The Lost Child of Philomena Lee : A Mother, Her Son, and a Fifty-Year Search Paperback
When she fell pregnant as a teenager in Ireland in 1952, Philomena Lee was sent to the convent at Roscrea in Co.
Tipperary to be looked after as a fallen woman. She cared for her baby for three years until the Church took him from her and sold him, like countless others, to America for adoption.
Coerced into signing a document promising never to attempt to see her child again, she nonetheless spent the next fifty years secretly searching for him, unaware that he was searching for her from across the Atlantic.
Philomena's son, renamed Michael Hess, grew up to be a top Washington lawyer and a leading Republican official in the Reagan and Bush administrations.
But he was a gay man in a homophobic party where he had to conceal not only his sexuality but, eventually, the fact that he had AIDs.
With little time left, he returned to Ireland and the convent where he was born: his desperate quest to find his mother before he died left a legacy that was to unfold with unexpected consequences for all involved. The Lost Child of Philomena Lee is the tale of a mother and a son whose lives were scarred by the forces of hypocrisy on both sides of the Atlantic and of the secrets they were forced to keep.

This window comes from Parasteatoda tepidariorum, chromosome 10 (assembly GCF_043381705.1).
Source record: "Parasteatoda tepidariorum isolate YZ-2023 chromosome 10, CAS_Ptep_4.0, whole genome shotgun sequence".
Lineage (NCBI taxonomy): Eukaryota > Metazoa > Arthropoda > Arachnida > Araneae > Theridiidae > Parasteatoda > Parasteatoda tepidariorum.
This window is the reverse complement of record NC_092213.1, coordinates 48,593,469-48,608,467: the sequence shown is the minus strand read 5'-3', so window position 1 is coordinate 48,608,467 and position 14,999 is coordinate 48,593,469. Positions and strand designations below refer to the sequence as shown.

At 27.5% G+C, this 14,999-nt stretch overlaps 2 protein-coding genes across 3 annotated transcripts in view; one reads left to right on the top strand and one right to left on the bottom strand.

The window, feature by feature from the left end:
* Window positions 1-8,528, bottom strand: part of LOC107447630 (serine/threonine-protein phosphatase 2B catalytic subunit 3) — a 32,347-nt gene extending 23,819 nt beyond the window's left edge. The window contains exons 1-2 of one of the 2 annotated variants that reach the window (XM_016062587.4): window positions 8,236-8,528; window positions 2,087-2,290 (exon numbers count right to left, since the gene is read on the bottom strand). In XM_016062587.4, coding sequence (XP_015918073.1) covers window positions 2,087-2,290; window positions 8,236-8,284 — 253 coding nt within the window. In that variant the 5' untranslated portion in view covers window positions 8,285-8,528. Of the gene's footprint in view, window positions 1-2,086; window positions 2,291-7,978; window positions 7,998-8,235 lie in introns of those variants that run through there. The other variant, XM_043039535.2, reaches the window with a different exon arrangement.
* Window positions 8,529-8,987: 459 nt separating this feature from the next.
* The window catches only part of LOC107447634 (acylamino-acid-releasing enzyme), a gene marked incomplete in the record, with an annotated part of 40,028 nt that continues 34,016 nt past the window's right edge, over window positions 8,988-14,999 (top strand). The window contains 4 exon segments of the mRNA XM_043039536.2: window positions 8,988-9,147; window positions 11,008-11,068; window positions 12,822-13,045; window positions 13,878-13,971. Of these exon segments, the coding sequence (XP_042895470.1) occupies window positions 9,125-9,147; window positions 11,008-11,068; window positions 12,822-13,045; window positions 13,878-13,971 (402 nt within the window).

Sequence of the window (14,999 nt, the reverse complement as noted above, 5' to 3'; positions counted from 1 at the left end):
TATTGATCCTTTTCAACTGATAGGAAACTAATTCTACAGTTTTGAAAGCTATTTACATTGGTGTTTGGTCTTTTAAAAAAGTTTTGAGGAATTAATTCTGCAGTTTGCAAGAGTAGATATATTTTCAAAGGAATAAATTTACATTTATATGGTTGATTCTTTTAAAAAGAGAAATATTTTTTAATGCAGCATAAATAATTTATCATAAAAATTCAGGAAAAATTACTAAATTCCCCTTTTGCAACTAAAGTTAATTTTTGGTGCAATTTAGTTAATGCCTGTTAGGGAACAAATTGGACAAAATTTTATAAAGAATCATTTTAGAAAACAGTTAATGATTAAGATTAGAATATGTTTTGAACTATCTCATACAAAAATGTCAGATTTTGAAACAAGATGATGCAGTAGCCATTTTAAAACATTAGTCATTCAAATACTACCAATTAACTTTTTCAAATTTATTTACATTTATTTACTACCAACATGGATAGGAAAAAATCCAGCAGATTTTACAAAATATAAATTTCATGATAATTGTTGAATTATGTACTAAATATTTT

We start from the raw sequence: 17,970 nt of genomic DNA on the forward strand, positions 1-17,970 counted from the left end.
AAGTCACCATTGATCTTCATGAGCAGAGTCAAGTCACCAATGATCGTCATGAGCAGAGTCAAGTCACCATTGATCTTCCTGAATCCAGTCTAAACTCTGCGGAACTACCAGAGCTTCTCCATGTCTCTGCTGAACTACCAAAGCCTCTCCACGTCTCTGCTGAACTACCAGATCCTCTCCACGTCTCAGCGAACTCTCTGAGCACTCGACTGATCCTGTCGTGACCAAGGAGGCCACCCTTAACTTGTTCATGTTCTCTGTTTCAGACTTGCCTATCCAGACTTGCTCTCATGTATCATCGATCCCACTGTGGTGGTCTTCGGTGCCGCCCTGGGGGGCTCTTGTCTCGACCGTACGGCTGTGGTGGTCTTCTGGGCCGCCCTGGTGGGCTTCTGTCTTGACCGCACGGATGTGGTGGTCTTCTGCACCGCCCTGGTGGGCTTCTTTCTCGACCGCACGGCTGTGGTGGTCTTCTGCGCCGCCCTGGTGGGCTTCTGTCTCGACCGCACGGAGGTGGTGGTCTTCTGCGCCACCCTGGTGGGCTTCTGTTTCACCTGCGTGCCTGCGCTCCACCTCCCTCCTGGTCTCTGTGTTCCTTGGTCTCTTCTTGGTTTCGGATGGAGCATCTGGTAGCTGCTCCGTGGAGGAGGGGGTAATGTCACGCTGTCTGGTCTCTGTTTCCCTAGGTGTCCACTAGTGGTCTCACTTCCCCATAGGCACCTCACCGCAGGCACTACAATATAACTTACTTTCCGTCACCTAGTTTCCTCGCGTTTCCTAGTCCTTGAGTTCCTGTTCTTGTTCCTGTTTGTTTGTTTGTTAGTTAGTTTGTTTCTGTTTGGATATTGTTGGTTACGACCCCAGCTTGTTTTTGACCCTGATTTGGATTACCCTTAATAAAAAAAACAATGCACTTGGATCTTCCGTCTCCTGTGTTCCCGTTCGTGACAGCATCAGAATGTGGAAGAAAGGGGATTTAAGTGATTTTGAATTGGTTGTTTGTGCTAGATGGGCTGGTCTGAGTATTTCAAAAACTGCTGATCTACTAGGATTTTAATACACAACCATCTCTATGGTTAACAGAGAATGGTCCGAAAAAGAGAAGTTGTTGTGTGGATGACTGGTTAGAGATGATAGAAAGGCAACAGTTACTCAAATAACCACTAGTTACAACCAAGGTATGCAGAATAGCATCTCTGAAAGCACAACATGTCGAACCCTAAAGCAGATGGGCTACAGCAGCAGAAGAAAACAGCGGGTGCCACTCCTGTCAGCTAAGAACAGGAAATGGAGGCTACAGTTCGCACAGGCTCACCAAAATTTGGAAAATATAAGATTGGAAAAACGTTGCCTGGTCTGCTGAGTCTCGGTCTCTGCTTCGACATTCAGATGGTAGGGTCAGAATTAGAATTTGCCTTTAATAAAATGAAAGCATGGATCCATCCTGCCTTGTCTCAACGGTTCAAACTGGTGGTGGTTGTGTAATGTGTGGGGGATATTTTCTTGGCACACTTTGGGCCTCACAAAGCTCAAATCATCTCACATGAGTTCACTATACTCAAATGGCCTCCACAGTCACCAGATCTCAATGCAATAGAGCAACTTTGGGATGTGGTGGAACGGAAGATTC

A compelling narrative of human love and loss, Martin Sixsmith's moving account is both heartbreaking yet ultimately redemptive.
- Format: Paperback
- Pages: 464 pages, Illustrations, ports.
- Publisher: Pan Macmillan
- Publication Date: 21/05/2010
- Category: Biography: general
- ISBN: 9780330518369
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Review by Suzannie1
This book was the story of Michael Hess rather then Philomena and about her son Son Michael Hess being gay and his US government job. I was interested in the early part of the book but found it somewhat long. It is a companion to the movie, in that the movie is the (true) story of a woman (girl) who enters a Catholic convent during her pregnancy, gives birth, and her child is adopted out against her wishes, it shows the cruelty and bigotry from the Catholic church at the time